Fig. 2: Demodex Expert Panel on Treatment and Eyelid Health flowchart.
figure 2

Tasks undertaken as part of the DEPTH process.

To produce quantifiable results, a 1–9 Likert scale was chosen, and a portion of Survey 1 questions were structured using it. In order to prevent bias, consensus was defined prior to administering the first survey. Median scores of 7–9 and 1–3 indicated consensus at the high and low ends of the scale, respectively. A median score of 4–6 indicated consensus was not achieved, and if >one-third of the panel members selected 1–3 and >one-third of the panel members selected 7–9, this was considered disagreement. For closed-ended questions (including yes/no, true/false, and numeric), consensus was achieved when 8 of 12 panellists agreed (Fig. 3).

Fig. 3: How consensus was defined.
figure 3

A 1–9 Likert scale was selected, and consensus was predefined. Median scores of 1–3 and 7–9 indicated consensus on the low and high ends of the scale, respectively. Median scores of 4–6 indicated no consensus. If more than 1/3 of the panel members selected 1–3 and more than 1/3 of the panel members selected 7–9, this was considered disagreement. For the open-ended questions, including yes/no and numeric answers, consensus was achieved when 8 of 12 panellist answers agreed.

Three rounds of surveys were submitted electronically. To minimize bias from “survey fatigue,” questions were randomized for each participant. All questions had to be answered before moving to the next section. The surveys contained intentionally repeated questions worded differently to provide information about consistency of panellists’ responses. For example, 3 questions were asked about the predominant symptom in DB patients but were worded in different ways.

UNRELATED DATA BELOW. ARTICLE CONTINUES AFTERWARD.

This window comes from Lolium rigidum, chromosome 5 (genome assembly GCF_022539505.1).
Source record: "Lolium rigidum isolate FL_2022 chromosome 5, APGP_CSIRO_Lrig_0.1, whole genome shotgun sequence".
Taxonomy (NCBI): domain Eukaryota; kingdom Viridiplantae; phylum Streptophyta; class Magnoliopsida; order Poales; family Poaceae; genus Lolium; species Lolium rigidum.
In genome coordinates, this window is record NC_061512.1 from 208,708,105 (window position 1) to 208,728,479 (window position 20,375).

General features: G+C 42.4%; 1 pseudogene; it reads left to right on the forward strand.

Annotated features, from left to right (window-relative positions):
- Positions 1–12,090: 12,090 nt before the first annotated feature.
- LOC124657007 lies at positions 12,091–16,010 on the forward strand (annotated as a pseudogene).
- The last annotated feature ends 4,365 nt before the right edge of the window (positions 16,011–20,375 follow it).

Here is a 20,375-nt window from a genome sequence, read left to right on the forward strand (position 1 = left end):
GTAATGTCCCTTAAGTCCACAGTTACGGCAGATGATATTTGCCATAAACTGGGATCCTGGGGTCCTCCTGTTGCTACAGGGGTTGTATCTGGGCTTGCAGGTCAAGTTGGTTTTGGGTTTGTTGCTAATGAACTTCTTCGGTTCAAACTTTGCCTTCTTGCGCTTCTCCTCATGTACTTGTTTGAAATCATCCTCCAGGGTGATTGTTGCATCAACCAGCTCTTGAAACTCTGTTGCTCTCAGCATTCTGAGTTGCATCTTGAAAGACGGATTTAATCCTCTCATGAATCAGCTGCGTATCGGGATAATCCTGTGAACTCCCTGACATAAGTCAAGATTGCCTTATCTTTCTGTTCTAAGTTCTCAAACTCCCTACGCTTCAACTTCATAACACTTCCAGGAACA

Survey 1, consisting of 154 questions, covered a range of topics related to Demodex blepharitis. The survey comprised a combination of scaled, open-ended, and closed-ended questions (yes/no or numeric) with the option for respondents to elaborate via free text. The goal of Survey 1 was to gain general understanding across a range of topics related to DB and which areas consensus existed among panellists. The results of Survey 1 were compiled and analyzed, specifically noting questions and topical areas that achieved consensus.

Survey 2 focused on confirming consensus obtained in Survey 1, both to ensure consistency of responses over time and to gain consensus on additional topics. The 47 closed-ended questions were multiple choice, yes/no, or true/false. Questions were developed based in part on answers provided by the panellists on the Survey 1 open-ended questions. As with Survey 1, the results were compiled and analyzed for consensus.

Following Survey 2, 5 articles about Demodex blepharitis were sent to panellists as pre-reading material [5, 11, 14, 33, 34]. Articles chosen were recently published in well-known, geographically diverse journals with audiences of both ophthalmologists and optometrists. Studies in these articles had large patient populations followed longitudinally and focused on DB. A live video meeting was then held to discuss aspects of Demodex blepharitis. While the original Delphi methodology relied strictly on surveys to maintain anonymity, the modified Delphi process includes one or more in-person meeting and is more common recently, particularly in healthcare [35,36,37,38]. The 3-hour face-to-face meeting aimed to foster discussion among the experts, considering the first 2 surveys and the pre-reading materials. The meeting was moderated, and general themes from Surveys 1 and 2 were presented. The goal was not to achieve further consensus, but rather to discuss DB and engage in robust peer-to-peer discourse [39].